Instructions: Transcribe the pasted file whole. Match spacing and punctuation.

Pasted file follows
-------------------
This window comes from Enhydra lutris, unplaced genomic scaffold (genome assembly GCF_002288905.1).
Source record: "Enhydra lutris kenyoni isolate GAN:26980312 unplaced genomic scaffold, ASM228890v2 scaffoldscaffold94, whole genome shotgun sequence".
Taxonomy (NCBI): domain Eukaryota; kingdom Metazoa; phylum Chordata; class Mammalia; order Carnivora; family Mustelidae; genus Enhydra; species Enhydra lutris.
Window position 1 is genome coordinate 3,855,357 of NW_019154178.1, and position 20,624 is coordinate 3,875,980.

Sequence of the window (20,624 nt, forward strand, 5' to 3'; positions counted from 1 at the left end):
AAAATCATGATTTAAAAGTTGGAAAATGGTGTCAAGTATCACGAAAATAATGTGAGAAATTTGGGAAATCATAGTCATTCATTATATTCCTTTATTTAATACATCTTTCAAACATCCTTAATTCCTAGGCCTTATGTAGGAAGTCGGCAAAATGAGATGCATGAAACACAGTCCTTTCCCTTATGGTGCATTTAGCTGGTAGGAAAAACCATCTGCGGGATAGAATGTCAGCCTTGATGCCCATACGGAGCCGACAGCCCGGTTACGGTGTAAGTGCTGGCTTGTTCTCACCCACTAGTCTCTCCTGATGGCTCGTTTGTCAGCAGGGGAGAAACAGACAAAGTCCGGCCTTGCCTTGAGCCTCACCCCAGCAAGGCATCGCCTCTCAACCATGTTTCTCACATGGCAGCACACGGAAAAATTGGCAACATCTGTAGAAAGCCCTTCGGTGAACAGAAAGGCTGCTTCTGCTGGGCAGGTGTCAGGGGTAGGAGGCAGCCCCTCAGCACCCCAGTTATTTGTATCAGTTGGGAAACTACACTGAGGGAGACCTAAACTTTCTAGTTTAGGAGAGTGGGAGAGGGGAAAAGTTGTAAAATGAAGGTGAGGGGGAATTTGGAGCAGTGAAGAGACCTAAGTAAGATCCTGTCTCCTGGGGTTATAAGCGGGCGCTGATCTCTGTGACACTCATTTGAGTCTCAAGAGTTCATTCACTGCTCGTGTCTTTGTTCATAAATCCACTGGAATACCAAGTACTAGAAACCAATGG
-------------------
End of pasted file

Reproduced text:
This window comes from Enhydra lutris, unplaced genomic scaffold (genome assembly GCF_002288905.1).
Source record: "Enhydra lutris kenyoni isolate GAN:26980312 unplaced genomic scaffold, ASM228890v2 scaffoldscaffold94, whole genome shotgun sequence".
Taxonomy (NCBI): domain Eukaryota; kingdom Metazoa; phylum Chordata; class Mammalia; order Carnivora; family Mustelidae; genus Enhydra; species Enhydra lutris.
Window position 1 is genome coordinate 3,855,357 of NW_019154178.1, and position 20,624 is coordinate 3,875,980.

Sequence of the window (20,624 nt, forward strand, 5' to 3'; positions counted from 1 at the left end):
AAAATCATGATTTAAAAGTTGGAAAATGGTGTCAAGTATCACGAAAATAATGTGAGAAATTTGGGAAATCATAGTCATTCATTATATTCCTTTATTTAATACATCTTTCAAACATCCTTAATTCCTAGGCCTTATGTAGGAAGTCGGCAAAATGAGATGCATGAAACACAGTCCTTTCCCTTATGGTGCATTTAGCTGGTAGGAAAAACCATCTGCGGGATAGAATGTCAGCCTTGATGCCCATACGGAGCCGACAGCCCGGTTACGGTGTAAGTGCTGGCTTGTTCTCACCCACTAGTCTCTCCTGATGGCTCGTTTGTCAGCAGGGGAGAAACAGACAAAGTCCGGCCTTGCCTTGAGCCTCACCCCAGCAAGGCATCGCCTCTCAACCATGTTTCTCACATGGCAGCACACGGAAAAATTGGCAACATCTGTAGAAAGCCCTTCGGTGAACAGAAAGGCTGCTTCTGCTGGGCAGGTGTCAGGGGTAGGAGGCAGCCCCTCAGCACCCCAGTTATTTGTATCAGTTGGGAAACTACACTGAGGGAGACCTAAACTTTCTAGTTTAGGAGAGTGGGAGAGGGGAAAAGTTGTAAAATGAAGGTGAGGGGGAATTTGGAGCAGTGAAGAGACCTAAGTAAGATCCTGTCTCCTGGGGTTATAAGCGGGCGCTGATCTCTGTGACACTCATTTGAGTCTCAAGAGTTCATTCACTGCTCGTGTCTTTGTTCATAAATCCACTGGAATACCAAGTACTAGAAACCAATGG